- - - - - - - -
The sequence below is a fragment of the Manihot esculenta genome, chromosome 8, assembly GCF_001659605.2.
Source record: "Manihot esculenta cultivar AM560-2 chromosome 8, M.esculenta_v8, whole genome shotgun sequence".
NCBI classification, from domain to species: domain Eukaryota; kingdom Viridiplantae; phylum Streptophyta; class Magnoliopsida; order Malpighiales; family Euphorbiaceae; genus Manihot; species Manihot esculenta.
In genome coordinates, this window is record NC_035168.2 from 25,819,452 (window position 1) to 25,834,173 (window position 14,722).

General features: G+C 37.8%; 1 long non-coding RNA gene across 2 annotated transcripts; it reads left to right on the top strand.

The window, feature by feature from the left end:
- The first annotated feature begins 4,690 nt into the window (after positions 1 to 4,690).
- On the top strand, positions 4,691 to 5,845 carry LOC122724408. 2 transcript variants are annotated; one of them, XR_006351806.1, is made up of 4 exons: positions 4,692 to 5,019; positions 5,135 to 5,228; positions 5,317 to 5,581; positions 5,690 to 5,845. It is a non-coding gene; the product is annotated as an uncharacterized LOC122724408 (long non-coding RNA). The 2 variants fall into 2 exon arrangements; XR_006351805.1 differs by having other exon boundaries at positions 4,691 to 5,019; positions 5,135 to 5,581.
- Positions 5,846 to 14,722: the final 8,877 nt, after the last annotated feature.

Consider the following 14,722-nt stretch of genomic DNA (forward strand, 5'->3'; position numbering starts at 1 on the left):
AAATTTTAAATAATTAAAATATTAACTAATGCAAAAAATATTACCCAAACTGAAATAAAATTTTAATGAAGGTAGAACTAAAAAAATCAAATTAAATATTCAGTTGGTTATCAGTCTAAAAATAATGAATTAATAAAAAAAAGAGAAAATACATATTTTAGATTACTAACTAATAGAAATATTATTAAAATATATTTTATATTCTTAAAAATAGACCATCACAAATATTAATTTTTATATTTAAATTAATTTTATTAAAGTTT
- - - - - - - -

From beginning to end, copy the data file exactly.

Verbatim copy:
The sequence below is a fragment of the Manihot esculenta genome, chromosome 8, assembly GCF_001659605.2.
Source record: "Manihot esculenta cultivar AM560-2 chromosome 8, M.esculenta_v8, whole genome shotgun sequence".
NCBI classification, from domain to species: domain Eukaryota; kingdom Viridiplantae; phylum Streptophyta; class Magnoliopsida; order Malpighiales; family Euphorbiaceae; genus Manihot; species Manihot esculenta.
In genome coordinates, this window is record NC_035168.2 from 25,819,452 (window position 1) to 25,834,173 (window position 14,722).

General features: G+C 37.8%; 1 long non-coding RNA gene across 2 annotated transcripts; it reads left to right on the top strand.

The window, feature by feature from the left end:
- The first annotated feature begins 4,690 nt into the window (after positions 1 to 4,690).
- On the top strand, positions 4,691 to 5,845 carry LOC122724408. 2 transcript variants are annotated; one of them, XR_006351806.1, is made up of 4 exons: positions 4,692 to 5,019; positions 5,135 to 5,228; positions 5,317 to 5,581; positions 5,690 to 5,845. It is a non-coding gene; the product is annotated as an uncharacterized LOC122724408 (long non-coding RNA). The 2 variants fall into 2 exon arrangements; XR_006351805.1 differs by having other exon boundaries at positions 4,691 to 5,019; positions 5,135 to 5,581.
- Positions 5,846 to 14,722: the final 8,877 nt, after the last annotated feature.

Consider the following 14,722-nt stretch of genomic DNA (forward strand, 5'->3'; position numbering starts at 1 on the left):
AAATTTTAAATAATTAAAATATTAACTAATGCAAAAAATATTACCCAAACTGAAATAAAATTTTAATGAAGGTAGAACTAAAAAAATCAAATTAAATATTCAGTTGGTTATCAGTCTAAAAATAATGAATTAATAAAAAAAAGAGAAAATACATATTTTAGATTACTAACTAATAGAAATATTATTAAAATATATTTTATATTCTTAAAAATAGACCATCACAAATATTAATTTTTATATTTAAATTAATTTTATTAAAGTTT